Approximately $169.1 billion will be spent on gifts for the holidays, 2.5 percent less than last year, according to the results of recent poll.
The Harrison Group, a market research firm which conducted an online poll of a representative cross-section of 1,300 adults and 1,100 teens, said the bulk of the decline—not surprisingly—is expected to come from lower- and middle-income households (annual income less than $75,000), who expected to spend 7.6 percent less on gifts than last year, for a total $83 billion holiday tab. For these consumers, fuel prices, home heating costs, and the increasing food expenses are taking a toll on giving.
Affluent households, however, are poised to make up the difference. Holiday spending among households with more than $75,000 in income is projected to rise by 3.1 percent, to almost $82 billion. In short, the top 30 percent of households will spend nearly as much on gifts as the remaining 70 percent.
Teens are also holding up their end of the consumption bargain, according to poll results. They plan to spend 2.4 percent more on gifts this year, for a total of $4 billion. Yet even among affluents and teens, holiday gift giving is likely to have a strong dose of the practical in preference to the whimsical.
“Our sense is that this holiday season will be an interesting mix of ‘Wow!’ and ‘Thanks, Mom, I really needed that!’” said Doug Harrison, president and chief executive officer of Waterbury, Conn.-based firm.
At a seminar for clients held in October in which the firm presented findings from a number of recent surveys, Harrison Group vice chairman Dr. Jim Taylor told the audience America is in an emotional recession, if not an actual economic one. He describes it as “a withdrawal of enthusiasm and a pervasive sense of dread,” increasing the value of practical gifting. “For budget-strapped middle-income families, this will be less an ‘iPod Holiday season,’ and more an ‘iNeed’ Holiday,” he said. Consumers will be on the lookout for gifts that express affection while providing basic necessities.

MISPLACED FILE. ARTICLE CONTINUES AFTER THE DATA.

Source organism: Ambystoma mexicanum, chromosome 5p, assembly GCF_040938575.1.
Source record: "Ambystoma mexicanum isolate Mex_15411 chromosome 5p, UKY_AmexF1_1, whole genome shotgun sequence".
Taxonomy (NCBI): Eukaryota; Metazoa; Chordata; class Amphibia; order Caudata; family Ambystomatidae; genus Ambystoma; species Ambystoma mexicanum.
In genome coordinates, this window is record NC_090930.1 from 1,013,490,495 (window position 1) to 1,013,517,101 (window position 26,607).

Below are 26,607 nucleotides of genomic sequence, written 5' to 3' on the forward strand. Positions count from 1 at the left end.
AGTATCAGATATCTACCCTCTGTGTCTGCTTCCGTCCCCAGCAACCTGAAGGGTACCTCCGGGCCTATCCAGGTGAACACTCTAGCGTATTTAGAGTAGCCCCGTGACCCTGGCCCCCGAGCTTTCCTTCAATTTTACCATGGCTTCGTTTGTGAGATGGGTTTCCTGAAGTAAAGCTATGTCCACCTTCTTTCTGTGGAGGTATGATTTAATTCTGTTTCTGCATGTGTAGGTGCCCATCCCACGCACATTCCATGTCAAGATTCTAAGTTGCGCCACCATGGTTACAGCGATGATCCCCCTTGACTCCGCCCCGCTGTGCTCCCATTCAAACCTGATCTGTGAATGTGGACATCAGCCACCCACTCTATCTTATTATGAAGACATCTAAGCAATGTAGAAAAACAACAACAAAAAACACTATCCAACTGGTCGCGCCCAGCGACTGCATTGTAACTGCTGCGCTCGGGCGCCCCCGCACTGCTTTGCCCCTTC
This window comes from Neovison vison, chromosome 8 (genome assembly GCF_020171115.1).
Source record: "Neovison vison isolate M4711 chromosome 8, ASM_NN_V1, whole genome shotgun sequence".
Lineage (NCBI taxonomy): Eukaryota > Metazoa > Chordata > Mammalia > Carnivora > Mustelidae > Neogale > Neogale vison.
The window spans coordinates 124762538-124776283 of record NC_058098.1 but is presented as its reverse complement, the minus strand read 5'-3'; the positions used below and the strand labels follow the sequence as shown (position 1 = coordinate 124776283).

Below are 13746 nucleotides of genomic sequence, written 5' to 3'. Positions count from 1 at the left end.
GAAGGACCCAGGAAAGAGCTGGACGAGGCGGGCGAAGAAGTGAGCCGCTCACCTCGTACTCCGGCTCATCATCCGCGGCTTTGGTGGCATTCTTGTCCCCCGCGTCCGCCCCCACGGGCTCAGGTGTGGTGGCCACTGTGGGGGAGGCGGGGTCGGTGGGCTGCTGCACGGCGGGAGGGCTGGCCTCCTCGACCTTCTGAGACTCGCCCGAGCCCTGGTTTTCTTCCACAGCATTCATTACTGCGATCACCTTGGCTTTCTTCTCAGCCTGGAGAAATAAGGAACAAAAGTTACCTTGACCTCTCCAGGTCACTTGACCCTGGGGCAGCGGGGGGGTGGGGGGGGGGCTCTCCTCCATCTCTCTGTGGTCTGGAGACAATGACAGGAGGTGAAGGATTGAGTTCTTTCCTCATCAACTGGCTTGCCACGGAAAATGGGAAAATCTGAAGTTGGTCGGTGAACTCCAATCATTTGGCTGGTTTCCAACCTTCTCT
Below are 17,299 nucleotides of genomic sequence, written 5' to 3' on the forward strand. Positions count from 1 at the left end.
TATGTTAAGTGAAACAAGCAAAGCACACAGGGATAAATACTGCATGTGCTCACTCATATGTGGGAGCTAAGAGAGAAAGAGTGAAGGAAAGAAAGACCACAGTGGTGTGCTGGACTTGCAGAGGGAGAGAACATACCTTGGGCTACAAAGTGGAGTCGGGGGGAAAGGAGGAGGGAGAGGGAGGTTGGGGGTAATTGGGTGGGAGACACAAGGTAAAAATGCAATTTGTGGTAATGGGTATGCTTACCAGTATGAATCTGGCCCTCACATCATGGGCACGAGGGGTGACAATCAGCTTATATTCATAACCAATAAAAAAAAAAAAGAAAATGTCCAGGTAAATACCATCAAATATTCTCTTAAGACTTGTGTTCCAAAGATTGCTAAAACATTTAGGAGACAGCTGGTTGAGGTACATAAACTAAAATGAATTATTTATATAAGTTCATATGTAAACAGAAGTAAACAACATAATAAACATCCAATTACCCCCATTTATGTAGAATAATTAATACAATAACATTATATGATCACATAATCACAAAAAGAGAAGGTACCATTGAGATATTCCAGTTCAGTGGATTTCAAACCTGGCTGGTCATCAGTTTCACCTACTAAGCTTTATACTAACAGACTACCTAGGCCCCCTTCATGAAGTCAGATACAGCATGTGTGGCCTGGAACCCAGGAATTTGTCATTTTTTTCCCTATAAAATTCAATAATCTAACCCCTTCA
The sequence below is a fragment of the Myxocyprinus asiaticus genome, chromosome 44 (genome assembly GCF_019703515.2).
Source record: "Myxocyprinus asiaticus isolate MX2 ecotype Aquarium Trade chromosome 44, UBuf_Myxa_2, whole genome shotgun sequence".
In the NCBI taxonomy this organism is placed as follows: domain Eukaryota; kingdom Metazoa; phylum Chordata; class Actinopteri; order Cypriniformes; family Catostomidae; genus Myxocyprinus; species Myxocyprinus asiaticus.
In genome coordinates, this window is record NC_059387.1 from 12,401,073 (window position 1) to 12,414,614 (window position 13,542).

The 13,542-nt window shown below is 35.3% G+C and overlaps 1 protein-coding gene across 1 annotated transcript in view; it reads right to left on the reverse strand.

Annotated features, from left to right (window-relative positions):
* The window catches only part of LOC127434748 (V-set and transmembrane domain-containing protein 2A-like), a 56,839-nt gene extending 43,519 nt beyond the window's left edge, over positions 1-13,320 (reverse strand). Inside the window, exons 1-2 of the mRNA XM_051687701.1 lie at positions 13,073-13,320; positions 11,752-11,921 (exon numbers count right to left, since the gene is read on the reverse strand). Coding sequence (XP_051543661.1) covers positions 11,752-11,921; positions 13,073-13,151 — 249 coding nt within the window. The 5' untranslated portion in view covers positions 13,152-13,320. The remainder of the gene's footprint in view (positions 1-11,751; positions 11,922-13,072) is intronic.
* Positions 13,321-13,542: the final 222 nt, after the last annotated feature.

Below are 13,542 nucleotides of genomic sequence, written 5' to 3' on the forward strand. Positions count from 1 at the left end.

“Consumers at the high end of the market, however, appear to be unaffected by economic uncertainty and will spend with gusto,” Taylor said. “A rising tide of affluence and deepening family connections are producing interest in high-impact, high- quality gifts. Look for heavy spending on extraordinary quality and sublime luxury, from fashion to designer technology and event tickets to jewelry.”
Teen shopping, meanwhile, will be driven by continued income growth (working teens have nearly $600 per month in discretionary income) and increases in the number of ‘gift-exchange’ relationships, Taylor said. Teens will be exchanging small to substantial gifts—game systems, clothing, music and toys—designed to communicate depth of feeling and connection through brands.
A complete report of Harrison Group’s consumer market findings from the firm’s fall seminar presentation will appear in an upcoming issue of JCK.